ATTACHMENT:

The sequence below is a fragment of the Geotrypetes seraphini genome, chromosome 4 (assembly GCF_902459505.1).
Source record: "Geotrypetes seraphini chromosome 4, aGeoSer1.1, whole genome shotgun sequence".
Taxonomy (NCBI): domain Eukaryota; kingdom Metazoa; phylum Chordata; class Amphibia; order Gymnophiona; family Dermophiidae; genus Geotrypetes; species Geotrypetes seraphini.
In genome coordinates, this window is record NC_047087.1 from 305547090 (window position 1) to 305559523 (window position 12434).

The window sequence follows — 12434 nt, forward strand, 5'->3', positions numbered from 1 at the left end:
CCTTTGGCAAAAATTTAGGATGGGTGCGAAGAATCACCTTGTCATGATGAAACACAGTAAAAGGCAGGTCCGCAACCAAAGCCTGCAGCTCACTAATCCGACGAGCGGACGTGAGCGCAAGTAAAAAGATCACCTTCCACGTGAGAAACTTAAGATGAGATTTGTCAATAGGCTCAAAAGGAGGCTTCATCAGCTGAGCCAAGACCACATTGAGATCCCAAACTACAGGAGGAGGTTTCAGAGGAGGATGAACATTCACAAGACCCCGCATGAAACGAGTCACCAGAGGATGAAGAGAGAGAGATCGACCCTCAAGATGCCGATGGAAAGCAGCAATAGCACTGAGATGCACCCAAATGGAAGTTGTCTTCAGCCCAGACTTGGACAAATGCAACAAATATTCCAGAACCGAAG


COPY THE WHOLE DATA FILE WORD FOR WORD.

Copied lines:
The sequence below is a fragment of the Geotrypetes seraphini genome, chromosome 4 (assembly GCF_902459505.1).
Source record: "Geotrypetes seraphini chromosome 4, aGeoSer1.1, whole genome shotgun sequence".
Taxonomy (NCBI): domain Eukaryota; kingdom Metazoa; phylum Chordata; class Amphibia; order Gymnophiona; family Dermophiidae; genus Geotrypetes; species Geotrypetes seraphini.
In genome coordinates, this window is record NC_047087.1 from 305547090 (window position 1) to 305559523 (window position 12434).

The window sequence follows — 12434 nt, forward strand, 5'->3', positions numbered from 1 at the left end:
CCTTTGGCAAAAATTTAGGATGGGTGCGAAGAATCACCTTGTCATGATGAAACACAGTAAAAGGCAGGTCCGCAACCAAAGCCTGCAGCTCACTAATCCGACGAGCGGACGTGAGCGCAAGTAAAAAGATCACCTTCCACGTGAGAAACTTAAGATGAGATTTGTCAATAGGCTCAAAAGGAGGCTTCATCAGCTGAGCCAAGACCACATTGAGATCCCAAACTACAGGAGGAGGTTTCAGAGGAGGATGAACATTCACAAGACCCCGCATGAAACGAGTCACCAGAGGATGAAGAGAGAGAGATCGACCCTCAAGATGCCGATGGAAAGCAGCAATAGCACTGAGATGCACCCAAATGGAAGTTGTCTTCAGCCCAGACTTGGACAAATGCAACAAATATTCCAGAACCGAAG